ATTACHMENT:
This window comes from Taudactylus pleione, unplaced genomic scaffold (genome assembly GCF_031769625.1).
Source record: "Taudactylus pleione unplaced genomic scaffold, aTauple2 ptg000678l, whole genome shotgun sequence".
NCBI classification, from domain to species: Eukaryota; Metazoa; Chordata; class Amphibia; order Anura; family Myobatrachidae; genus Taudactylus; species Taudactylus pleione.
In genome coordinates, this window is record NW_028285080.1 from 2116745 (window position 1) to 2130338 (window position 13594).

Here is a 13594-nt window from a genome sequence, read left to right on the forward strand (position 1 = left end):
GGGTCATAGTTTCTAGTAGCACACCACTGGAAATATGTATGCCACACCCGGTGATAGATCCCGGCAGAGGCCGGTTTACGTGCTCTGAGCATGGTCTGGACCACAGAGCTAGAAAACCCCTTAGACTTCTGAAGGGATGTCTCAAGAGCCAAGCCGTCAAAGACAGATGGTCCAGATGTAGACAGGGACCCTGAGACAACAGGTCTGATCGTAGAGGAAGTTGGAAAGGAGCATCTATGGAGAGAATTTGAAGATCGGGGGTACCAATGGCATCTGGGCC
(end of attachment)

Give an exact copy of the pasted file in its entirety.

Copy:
This window comes from Taudactylus pleione, unplaced genomic scaffold (genome assembly GCF_031769625.1).
Source record: "Taudactylus pleione unplaced genomic scaffold, aTauple2 ptg000678l, whole genome shotgun sequence".
NCBI classification, from domain to species: Eukaryota; Metazoa; Chordata; class Amphibia; order Anura; family Myobatrachidae; genus Taudactylus; species Taudactylus pleione.
In genome coordinates, this window is record NW_028285080.1 from 2116745 (window position 1) to 2130338 (window position 13594).

Here is a 13594-nt window from a genome sequence, read left to right on the forward strand (position 1 = left end):
GGGTCATAGTTTCTAGTAGCACACCACTGGAAATATGTATGCCACACCCGGTGATAGATCCCGGCAGAGGCCGGTTTACGTGCTCTGAGCATGGTCTGGACCACAGAGCTAGAAAACCCCTTAGACTTCTGAAGGGATGTCTCAAGAGCCAAGCCGTCAAAGACAGATGGTCCAGATGTAGACAGGGACCCTGAGACAACAGGTCTGATCGTAGAGGAAGTTGGAAAGGAGCATCTATGGAGAGAATTTGAAGATCGGGGGTACCAATGGCATCTGGGCC